Finding Bhuvan: The Indian farmer onscreen

With the discourse around farmers changing over the ongoing protests, what will happen to their traditional portrayal as heroes in the movies?

There was a time, not so long ago, when farmers were lionised as icons, heroes of the nation, as summed up by the slogan Jai Kisan (Glory to Farmers). And as it was in the real world, so too in the reel world, where the mythified farmer-hero has been a mainstay of Indian cinema — a fascinating image that was consciously promoted as recently as the 2000s. But things look murkier in real life now, with the farmers’ protests having been on for more than a year. Internet showdowns have seen farmers vilified as anti-nationals, which leads us to an interesting question: going ahead, can film scripts still be drafted from a farmer’s point of view.? And if so, who will be his opponents — policymakers, private investors, big corporate players?

The reel farmer and his enemies

A village crowd is seated far and wide. There’s not an iota of green anywhere in this vast rocky and barren landscape, where a rather ill-equipped cricket practice is ongoing. It’s Bhuvan the rebel farmer and his desi cricket team, in which the 11th man is namedKachra (trash) revealing blatantly his caste identity as a manual scavenger. Lagaan (2001) is perhaps the most large-scale film in recent public memory that is woven around farmers and taxation. Cricket here is an allegorical tool of resistance to the oppressive colonial government, which had imposed a crippling agricultural tax or lagaan as it was called, and Champaner village takes up an uphill challenge, trying to secure a waiver.

Like Lagaan, a host of films have been made across Indian languages in the past 70 years revolving around the story of the Indian farmer and his beloved zameen, (land), his lost rights and the plight he faces in the face of ‘development’ and debts. An early portrayal was seen in a 1949 Hindi film titled Jeet (The Win). Jeet, the activist heroine, roots for the farmers of her village against both colonial and feudal oppression. She asserts that neither money nor muscle will help the gentry retain the land, and that the government will ensure that it would be distributed equally among the farmers. This film set the discourse, with plots that talk about the farmer’s rights unhesitatingly, situating him as a rightful owner of his land. The story also introduces the government as a facilitating agency to help dismantle the existing colonial-feudal structure of land ownership.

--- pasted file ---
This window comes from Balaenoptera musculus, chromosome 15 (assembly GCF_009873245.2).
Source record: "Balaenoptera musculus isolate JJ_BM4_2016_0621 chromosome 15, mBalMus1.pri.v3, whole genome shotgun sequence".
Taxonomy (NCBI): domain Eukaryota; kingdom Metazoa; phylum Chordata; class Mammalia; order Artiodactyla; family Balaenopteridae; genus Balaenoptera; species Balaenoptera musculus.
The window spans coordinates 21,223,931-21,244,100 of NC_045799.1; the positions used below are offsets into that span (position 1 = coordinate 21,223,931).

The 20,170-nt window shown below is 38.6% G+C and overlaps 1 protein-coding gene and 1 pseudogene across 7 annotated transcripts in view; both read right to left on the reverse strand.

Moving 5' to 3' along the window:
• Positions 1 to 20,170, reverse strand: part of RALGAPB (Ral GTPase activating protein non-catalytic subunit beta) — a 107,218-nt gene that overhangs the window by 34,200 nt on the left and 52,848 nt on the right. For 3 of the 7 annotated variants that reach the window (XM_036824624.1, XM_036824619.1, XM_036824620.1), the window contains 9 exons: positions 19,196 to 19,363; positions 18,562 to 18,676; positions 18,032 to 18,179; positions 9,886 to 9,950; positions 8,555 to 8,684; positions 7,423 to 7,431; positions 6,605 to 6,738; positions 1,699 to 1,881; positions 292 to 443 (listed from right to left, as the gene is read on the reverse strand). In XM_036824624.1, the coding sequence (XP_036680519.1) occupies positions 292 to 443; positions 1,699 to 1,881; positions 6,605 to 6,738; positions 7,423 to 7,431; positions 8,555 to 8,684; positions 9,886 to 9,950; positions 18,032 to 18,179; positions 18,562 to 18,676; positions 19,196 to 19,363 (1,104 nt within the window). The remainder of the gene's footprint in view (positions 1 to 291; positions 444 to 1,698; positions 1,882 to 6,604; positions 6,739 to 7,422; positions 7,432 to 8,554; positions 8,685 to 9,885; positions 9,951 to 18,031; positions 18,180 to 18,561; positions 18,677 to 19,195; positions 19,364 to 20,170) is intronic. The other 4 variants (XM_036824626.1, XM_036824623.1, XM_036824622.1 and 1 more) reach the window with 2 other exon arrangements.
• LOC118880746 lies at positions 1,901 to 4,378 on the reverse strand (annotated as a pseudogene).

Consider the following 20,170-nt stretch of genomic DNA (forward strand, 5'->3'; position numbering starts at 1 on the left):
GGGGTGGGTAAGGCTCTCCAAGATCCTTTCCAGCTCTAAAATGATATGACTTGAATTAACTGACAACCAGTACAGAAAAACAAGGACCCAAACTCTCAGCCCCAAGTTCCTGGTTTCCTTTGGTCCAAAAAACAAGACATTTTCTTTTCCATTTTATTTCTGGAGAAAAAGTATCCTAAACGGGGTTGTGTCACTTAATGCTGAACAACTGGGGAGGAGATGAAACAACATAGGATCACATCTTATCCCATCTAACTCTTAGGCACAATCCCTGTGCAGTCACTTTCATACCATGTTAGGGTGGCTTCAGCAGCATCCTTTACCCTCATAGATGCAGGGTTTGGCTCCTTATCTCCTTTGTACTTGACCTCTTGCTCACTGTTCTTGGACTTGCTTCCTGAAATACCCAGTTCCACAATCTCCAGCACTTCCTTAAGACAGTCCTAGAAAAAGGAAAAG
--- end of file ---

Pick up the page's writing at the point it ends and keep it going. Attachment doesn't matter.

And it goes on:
Still from ‘Lagaan’.
 

Additionally, a defined villain is created; it could be a human being or a concept. In Jeet, it’s the idea of putting up a factory. In Bimal Roy’s Do Bigha Zameen (The Two Bighas of Land, 1953), a poignant drama immortalised by Balraj Sahni`s performance as Shambhu, a poverty-stricken farmer who is compelled to become a migrant labourer (rickshaw puller), the defined villain is the landlord of the village — Thakur Harnam Singh. In the epic drama Mother India (1957), directed by Mehboob Khan, the bad guy is the moneylender Sukhilala. In Upkar (Charity, 1967), based on the slogan of Jai Jawan, Jai Kisan, it’s the brothers who hold contrasting world views. In Lagaan, the punishing tax is the culprit.